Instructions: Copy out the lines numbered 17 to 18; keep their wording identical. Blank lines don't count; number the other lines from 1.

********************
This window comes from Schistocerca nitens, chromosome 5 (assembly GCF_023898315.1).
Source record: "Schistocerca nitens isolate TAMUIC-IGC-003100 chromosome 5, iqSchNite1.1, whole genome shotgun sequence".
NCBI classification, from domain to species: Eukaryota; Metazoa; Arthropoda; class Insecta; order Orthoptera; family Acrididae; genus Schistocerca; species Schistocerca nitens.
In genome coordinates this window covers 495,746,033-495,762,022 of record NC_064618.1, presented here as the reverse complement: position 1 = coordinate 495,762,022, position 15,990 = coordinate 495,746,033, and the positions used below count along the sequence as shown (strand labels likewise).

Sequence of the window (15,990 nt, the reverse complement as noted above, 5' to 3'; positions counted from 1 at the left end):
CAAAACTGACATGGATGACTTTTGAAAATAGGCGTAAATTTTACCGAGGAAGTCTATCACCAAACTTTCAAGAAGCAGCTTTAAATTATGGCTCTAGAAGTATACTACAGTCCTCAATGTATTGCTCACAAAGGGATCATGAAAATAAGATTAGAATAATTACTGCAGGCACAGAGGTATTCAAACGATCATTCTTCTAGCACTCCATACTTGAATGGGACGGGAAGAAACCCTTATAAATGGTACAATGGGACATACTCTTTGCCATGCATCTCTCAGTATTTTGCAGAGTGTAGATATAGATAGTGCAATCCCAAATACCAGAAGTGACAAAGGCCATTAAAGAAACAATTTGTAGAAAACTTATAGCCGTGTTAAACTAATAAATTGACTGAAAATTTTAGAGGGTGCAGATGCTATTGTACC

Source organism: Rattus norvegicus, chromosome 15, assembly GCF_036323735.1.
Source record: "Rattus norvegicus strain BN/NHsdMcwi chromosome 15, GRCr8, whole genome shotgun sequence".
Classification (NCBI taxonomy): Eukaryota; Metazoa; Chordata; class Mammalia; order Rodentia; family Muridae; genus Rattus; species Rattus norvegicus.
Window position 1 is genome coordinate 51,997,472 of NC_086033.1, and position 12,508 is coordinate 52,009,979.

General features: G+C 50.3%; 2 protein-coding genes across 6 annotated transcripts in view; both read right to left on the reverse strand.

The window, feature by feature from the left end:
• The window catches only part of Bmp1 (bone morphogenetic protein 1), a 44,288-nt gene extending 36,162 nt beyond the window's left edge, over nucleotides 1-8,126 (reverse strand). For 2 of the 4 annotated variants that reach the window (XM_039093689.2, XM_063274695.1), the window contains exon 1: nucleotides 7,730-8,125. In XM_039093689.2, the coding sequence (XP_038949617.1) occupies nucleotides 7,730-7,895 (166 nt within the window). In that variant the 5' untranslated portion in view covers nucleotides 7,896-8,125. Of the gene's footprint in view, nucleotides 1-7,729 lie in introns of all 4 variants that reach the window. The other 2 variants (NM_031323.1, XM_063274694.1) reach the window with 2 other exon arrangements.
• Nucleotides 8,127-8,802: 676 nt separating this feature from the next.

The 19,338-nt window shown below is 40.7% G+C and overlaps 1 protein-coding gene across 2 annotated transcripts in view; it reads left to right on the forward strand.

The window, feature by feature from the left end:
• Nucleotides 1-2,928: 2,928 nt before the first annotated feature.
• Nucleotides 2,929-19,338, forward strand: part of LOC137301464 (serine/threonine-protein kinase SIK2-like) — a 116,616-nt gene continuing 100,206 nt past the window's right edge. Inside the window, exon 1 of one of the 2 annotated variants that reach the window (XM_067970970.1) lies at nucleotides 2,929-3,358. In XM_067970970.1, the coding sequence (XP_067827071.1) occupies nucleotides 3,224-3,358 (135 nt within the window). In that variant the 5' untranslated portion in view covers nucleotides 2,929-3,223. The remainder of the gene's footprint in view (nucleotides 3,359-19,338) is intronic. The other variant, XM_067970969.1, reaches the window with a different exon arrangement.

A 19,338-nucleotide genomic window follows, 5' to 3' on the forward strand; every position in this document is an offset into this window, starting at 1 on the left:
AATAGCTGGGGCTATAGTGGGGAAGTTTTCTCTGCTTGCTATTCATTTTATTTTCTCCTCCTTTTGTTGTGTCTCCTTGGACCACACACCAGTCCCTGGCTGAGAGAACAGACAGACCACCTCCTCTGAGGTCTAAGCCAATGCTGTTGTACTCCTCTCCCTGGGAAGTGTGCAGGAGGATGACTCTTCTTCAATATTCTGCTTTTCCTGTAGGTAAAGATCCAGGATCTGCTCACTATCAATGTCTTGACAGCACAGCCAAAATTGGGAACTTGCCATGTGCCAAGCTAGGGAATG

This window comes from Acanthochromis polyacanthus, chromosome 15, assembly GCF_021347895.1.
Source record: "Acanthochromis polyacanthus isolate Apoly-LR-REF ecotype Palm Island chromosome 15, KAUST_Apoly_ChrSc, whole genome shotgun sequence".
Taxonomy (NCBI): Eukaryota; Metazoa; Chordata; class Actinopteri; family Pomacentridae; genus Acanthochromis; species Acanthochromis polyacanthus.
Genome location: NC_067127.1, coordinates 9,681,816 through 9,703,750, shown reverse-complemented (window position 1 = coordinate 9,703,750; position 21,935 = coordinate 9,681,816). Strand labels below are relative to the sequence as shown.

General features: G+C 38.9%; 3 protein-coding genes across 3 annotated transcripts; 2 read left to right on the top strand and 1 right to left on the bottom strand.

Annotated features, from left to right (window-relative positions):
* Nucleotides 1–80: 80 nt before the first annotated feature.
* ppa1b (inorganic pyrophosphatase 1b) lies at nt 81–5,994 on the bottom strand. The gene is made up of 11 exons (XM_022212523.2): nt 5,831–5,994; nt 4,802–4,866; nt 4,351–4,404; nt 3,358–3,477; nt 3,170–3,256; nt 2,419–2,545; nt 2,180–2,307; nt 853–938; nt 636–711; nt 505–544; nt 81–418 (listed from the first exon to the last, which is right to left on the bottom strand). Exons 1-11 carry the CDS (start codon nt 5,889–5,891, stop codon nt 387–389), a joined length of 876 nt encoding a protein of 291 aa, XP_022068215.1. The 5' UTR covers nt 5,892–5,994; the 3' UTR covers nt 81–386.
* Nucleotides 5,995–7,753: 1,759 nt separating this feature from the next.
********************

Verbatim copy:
• Nucleotides 1-2,928: 2,928 nt before the first annotated feature.
• Nucleotides 2,929-19,338, forward strand: part of LOC137301464 (serine/threonine-protein kinase SIK2-like) — a 116,616-nt gene continuing 100,206 nt past the window's right edge. Inside the window, exon 1 of one of the 2 annotated variants that reach the window (XM_067970970.1) lies at nucleotides 2,929-3,358. In XM_067970970.1, the coding sequence (XP_067827071.1) occupies nucleotides 3,224-3,358 (135 nt within the window). In that variant the 5' untranslated portion in view covers nucleotides 2,929-3,223. The remainder of the gene's footprint in view (nucleotides 3,359-19,338) is intronic. The other variant, XM_067970969.1, reaches the window with a different exon arrangement.